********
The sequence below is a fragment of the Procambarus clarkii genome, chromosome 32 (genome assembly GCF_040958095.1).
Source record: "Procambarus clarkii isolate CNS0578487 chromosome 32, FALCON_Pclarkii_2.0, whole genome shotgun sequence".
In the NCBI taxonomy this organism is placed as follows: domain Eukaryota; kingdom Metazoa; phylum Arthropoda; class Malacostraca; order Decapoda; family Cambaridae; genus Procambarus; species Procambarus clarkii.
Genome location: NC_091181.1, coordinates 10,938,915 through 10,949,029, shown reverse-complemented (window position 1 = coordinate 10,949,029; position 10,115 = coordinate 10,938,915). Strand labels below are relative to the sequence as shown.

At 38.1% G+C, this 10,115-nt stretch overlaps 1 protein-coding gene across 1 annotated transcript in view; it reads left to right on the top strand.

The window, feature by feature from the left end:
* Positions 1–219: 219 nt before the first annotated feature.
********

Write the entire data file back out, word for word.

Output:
The sequence below is a fragment of the Procambarus clarkii genome, chromosome 32 (genome assembly GCF_040958095.1).
Source record: "Procambarus clarkii isolate CNS0578487 chromosome 32, FALCON_Pclarkii_2.0, whole genome shotgun sequence".
In the NCBI taxonomy this organism is placed as follows: domain Eukaryota; kingdom Metazoa; phylum Arthropoda; class Malacostraca; order Decapoda; family Cambaridae; genus Procambarus; species Procambarus clarkii.
Genome location: NC_091181.1, coordinates 10,938,915 through 10,949,029, shown reverse-complemented (window position 1 = coordinate 10,949,029; position 10,115 = coordinate 10,938,915). Strand labels below are relative to the sequence as shown.

At 38.1% G+C, this 10,115-nt stretch overlaps 1 protein-coding gene across 1 annotated transcript in view; it reads left to right on the top strand.

The window, feature by feature from the left end:
* Positions 1–219: 219 nt before the first annotated feature.